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Figure 4: The award articles of Sarah Constantino.

Raphael Twerenbold was selected by the ­committee for his important and clinically relevant studies on the diagnostic value of troponin in patients with acute chest pain and possible acute coronary syndromes (Circulation. 2017;136:1495–508 and Circulation. 2018; 137:436–51; fig. 5).

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Figure 5: The papers of Raphael Twerenbold.

The general assembly

The general assembly of the Swiss Society of Cardiology took place on Wednesday June 6 and was chaired elegantly by the outgoing president Michael Zellweger from Basel, who has effectively led the society for the last 2 years (fig. 6). He will be followed by the incoming president for the next 2-year term, Giovanni Pedrazzini from Lugano. Michael Billinger was elected as the new representative of Bern University to follow Thomas Suter, who stepped down, and Christoph Wyss from the Heart Clinic Hirslanden, who will take over the role of Urs Kaufman (who played a pivotal role in the negotiations on reimbursement for cardiological clinical services). His commitment to these important issues was highly appreciated by the assembly with an impressive round of applause. Finally, Patrick Monnier, a representative of the practicing cardiologists, was replaced by Tomoé Stampfli Andres from the Hospital La Tour in Meyrin. Lastly, Felix Tanner from Zurich was elected vice-president and, as such, president-elect for the next term 2020 to 2022.

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Figure 6: The general assembly of the Swiss Society of Cardiology with the board and its president Michael Zellweger (standing right).

After the report of the president, Paul Erne form Lucerne and Peter Buser from Basel were named honorary members of the Swiss Society of Cardiology (fig. 7).

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Figure 7: The newly elected honorary members of the Swiss Society of Cardiology: Peter Buser from Basel (left) and Paul Erne form Lucerne (right).

The president reminded the members that the Swiss Society of Cardiology celebrated its 70th birthday this year at their annual congress – an impressive tradition for a scientific society and good reason to look back on developments in cardiology and cardiac surgery, as wel as to look forward, to speculate and to dream about future advancements. This was indeed the special focus of the 2018 programme, with eminent keynote speakers in different areas of the field highlighting the advances in cardiology, and those that Switzerland, in particular, could enjoy. Future developments were also discussed. Thus, as the president mentioned, cardiology lives up to the statement of Jack Nickolson that “aging means getting better!”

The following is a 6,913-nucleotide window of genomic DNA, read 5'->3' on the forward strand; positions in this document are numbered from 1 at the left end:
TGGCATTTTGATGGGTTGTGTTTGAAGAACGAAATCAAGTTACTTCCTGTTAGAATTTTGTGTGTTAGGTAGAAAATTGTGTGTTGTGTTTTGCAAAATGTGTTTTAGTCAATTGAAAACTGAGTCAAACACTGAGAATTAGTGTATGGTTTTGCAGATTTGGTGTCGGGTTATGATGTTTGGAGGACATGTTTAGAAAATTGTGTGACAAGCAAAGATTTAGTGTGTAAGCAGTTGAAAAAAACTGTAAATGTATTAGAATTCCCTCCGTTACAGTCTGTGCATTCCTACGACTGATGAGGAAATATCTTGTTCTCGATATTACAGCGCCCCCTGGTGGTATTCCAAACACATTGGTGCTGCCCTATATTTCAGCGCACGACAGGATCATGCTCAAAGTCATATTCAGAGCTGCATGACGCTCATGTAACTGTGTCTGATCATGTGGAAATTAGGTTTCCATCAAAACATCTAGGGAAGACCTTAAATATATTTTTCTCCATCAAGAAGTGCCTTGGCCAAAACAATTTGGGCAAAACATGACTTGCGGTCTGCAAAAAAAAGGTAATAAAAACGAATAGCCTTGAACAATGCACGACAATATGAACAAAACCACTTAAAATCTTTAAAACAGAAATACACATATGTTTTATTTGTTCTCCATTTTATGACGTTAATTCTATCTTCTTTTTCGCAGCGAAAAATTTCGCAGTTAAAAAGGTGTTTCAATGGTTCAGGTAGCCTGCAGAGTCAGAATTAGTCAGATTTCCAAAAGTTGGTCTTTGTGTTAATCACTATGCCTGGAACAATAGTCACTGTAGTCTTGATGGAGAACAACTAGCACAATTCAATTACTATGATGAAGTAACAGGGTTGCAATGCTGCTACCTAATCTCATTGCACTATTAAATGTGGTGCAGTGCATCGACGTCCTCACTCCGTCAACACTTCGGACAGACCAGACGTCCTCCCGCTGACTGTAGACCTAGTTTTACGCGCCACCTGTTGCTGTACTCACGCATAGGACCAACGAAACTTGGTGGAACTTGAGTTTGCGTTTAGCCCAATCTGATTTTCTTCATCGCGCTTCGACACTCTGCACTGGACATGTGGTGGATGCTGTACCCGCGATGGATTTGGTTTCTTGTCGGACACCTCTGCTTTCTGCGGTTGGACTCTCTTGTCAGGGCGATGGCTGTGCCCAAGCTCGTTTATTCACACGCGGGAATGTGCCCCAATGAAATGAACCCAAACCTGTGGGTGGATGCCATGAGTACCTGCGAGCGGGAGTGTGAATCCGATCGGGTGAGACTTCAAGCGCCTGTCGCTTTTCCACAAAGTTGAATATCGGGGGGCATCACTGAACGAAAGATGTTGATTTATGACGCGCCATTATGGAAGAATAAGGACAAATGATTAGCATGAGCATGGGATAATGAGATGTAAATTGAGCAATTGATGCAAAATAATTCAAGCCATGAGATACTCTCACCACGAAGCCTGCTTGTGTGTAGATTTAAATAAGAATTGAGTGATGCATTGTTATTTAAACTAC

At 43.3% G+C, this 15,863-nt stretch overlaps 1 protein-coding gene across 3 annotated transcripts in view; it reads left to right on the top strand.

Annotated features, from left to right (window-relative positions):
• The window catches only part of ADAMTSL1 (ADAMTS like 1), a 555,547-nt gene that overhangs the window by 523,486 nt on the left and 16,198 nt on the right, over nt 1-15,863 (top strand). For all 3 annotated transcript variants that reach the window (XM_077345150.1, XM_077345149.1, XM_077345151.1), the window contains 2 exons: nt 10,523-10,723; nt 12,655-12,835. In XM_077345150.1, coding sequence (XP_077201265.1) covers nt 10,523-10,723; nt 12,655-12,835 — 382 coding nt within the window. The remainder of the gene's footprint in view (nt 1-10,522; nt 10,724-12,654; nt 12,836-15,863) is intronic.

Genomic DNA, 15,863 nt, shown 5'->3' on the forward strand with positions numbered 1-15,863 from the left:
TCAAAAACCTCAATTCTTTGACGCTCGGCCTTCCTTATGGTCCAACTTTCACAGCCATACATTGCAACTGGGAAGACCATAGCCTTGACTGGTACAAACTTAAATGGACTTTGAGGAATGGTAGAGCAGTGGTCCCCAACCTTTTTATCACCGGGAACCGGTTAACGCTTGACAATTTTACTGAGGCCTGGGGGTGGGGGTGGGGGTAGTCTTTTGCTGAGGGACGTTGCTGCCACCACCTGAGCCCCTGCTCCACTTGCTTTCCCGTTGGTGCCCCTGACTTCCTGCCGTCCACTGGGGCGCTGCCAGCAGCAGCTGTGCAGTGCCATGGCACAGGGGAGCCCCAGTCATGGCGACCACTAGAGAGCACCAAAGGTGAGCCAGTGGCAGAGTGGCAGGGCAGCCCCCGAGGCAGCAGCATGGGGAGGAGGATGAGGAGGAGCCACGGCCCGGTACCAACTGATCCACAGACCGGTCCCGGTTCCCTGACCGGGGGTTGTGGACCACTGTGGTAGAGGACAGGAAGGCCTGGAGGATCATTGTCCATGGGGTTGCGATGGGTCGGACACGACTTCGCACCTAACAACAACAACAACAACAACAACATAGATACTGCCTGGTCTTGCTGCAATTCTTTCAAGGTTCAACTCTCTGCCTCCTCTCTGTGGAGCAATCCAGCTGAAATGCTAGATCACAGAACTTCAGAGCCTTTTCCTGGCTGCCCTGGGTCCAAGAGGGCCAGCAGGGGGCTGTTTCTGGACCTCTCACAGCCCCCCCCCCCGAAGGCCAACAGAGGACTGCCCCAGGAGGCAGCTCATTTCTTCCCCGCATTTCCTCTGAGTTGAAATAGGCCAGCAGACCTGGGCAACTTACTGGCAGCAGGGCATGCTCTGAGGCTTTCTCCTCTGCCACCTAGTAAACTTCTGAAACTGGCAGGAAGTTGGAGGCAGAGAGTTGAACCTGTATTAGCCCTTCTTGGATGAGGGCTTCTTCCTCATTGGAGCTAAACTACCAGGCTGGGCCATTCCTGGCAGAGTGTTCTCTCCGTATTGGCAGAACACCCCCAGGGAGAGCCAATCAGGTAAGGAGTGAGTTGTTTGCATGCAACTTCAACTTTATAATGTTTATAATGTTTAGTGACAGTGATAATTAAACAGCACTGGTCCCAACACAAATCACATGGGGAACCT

Important items were the changes in reimbursement for cardiology services in Switzerland and the political issues behind them, which will make life more difficult for practising colleagues. Furthermore, the proposal of the board to create subspeciality certifications attracted an unforeseen number of members of the Swiss Society of Cardiology to the general assembly. The president explained in detail the process the board followed to come up with the proposal, which lasted almost two years. The proposal had been send to all members of the Swiss Society of Cardiology beforehand to allow for an informed decision making and eventually vote. Many cardiology societies worldwide have introduced such a concept and a matching curriculum that reflects the impressive developments in this speciality in the last three decades. For ­invasive procedures such as percutaneous coronary angioplasty, transcatheter aortic valve implantation and the ablation of arrhythmias in particular, a comprehensive training programme is required today to ensure efficacy and safety for patients undergoing such procedures. In spite of this, the proposal of the board was surprisingly rejected with 110 voting no against 69 yes and 2 abstentions.

The future

Overall, this year’s annual congress of the Swiss Society of Cardiology was a true success. Its members can truly be proud of it, but life goes on and we already have to think about the next annual meeting which will take place in Interlaken on June 18–21 in 2019.

Some issues remain, however, in particular the question of whether we should still allow cardiologists with only a basic training and certified as FHM of cardiology to perform any investigation or procedure without documentation of successfully passing a structured practical and theoretical core curriculum and examination. History will tell, and we shall learn that those who do not listen to the historical process – as Mikhal Gorbatchov put it – will be overruled. We shall see – as always ­predictions are difficult, but this issue will not disappear with the 2018 vote. Indeed it is likely come back on the table.